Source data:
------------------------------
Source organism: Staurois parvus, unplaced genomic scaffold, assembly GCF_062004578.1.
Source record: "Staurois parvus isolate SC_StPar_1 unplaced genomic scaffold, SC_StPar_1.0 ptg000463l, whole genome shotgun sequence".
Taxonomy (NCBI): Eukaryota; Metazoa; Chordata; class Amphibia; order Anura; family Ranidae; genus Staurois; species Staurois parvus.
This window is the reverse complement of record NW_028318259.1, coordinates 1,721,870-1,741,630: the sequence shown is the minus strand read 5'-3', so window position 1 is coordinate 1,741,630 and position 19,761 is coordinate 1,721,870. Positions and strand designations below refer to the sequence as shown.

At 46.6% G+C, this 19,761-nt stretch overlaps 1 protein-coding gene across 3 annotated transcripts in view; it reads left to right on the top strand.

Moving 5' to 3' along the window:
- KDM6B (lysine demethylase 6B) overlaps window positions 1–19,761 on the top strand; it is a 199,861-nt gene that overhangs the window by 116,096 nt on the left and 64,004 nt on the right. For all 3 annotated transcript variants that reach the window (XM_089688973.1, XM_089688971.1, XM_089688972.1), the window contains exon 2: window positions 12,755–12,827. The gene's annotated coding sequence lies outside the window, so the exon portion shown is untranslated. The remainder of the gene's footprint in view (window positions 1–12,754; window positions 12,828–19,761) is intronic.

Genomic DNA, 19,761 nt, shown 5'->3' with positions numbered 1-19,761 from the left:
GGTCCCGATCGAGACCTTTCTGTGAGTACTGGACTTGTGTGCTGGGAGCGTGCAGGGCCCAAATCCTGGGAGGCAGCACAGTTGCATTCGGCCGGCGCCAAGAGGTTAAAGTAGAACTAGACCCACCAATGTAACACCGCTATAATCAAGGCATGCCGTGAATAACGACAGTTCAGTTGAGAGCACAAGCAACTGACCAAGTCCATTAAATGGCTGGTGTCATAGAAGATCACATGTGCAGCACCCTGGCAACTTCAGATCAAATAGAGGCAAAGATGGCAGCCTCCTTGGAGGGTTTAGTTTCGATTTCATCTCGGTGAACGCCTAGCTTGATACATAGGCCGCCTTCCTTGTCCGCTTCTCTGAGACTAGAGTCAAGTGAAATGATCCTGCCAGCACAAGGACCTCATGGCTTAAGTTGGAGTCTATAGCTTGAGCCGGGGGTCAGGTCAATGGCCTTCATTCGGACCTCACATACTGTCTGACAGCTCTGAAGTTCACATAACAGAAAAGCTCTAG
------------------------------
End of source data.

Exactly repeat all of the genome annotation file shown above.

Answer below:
Source organism: Staurois parvus, unplaced genomic scaffold, assembly GCF_062004578.1.
Source record: "Staurois parvus isolate SC_StPar_1 unplaced genomic scaffold, SC_StPar_1.0 ptg000463l, whole genome shotgun sequence".
Taxonomy (NCBI): Eukaryota; Metazoa; Chordata; class Amphibia; order Anura; family Ranidae; genus Staurois; species Staurois parvus.
This window is the reverse complement of record NW_028318259.1, coordinates 1,721,870-1,741,630: the sequence shown is the minus strand read 5'-3', so window position 1 is coordinate 1,741,630 and position 19,761 is coordinate 1,721,870. Positions and strand designations below refer to the sequence as shown.

At 46.6% G+C, this 19,761-nt stretch overlaps 1 protein-coding gene across 3 annotated transcripts in view; it reads left to right on the top strand.

Moving 5' to 3' along the window:
- KDM6B (lysine demethylase 6B) overlaps window positions 1–19,761 on the top strand; it is a 199,861-nt gene that overhangs the window by 116,096 nt on the left and 64,004 nt on the right. For all 3 annotated transcript variants that reach the window (XM_089688973.1, XM_089688971.1, XM_089688972.1), the window contains exon 2: window positions 12,755–12,827. The gene's annotated coding sequence lies outside the window, so the exon portion shown is untranslated. The remainder of the gene's footprint in view (window positions 1–12,754; window positions 12,828–19,761) is intronic.

Genomic DNA, 19,761 nt, shown 5'->3' with positions numbered 1-19,761 from the left:
GGTCCCGATCGAGACCTTTCTGTGAGTACTGGACTTGTGTGCTGGGAGCGTGCAGGGCCCAAATCCTGGGAGGCAGCACAGTTGCATTCGGCCGGCGCCAAGAGGTTAAAGTAGAACTAGACCCACCAATGTAACACCGCTATAATCAAGGCATGCCGTGAATAACGACAGTTCAGTTGAGAGCACAAGCAACTGACCAAGTCCATTAAATGGCTGGTGTCATAGAAGATCACATGTGCAGCACCCTGGCAACTTCAGATCAAATAGAGGCAAAGATGGCAGCCTCCTTGGAGGGTTTAGTTTCGATTTCATCTCGGTGAACGCCTAGCTTGATACATAGGCCGCCTTCCTTGTCCGCTTCTCTGAGACTAGAGTCAAGTGAAATGATCCTGCCAGCACAAGGACCTCATGGCTTAAGTTGGAGTCTATAGCTTGAGCCGGGGGTCAGGTCAATGGCCTTCATTCGGACCTCACATACTGTCTGACAGCTCTGAAGTTCACATAACAGAAAAGCTCTAG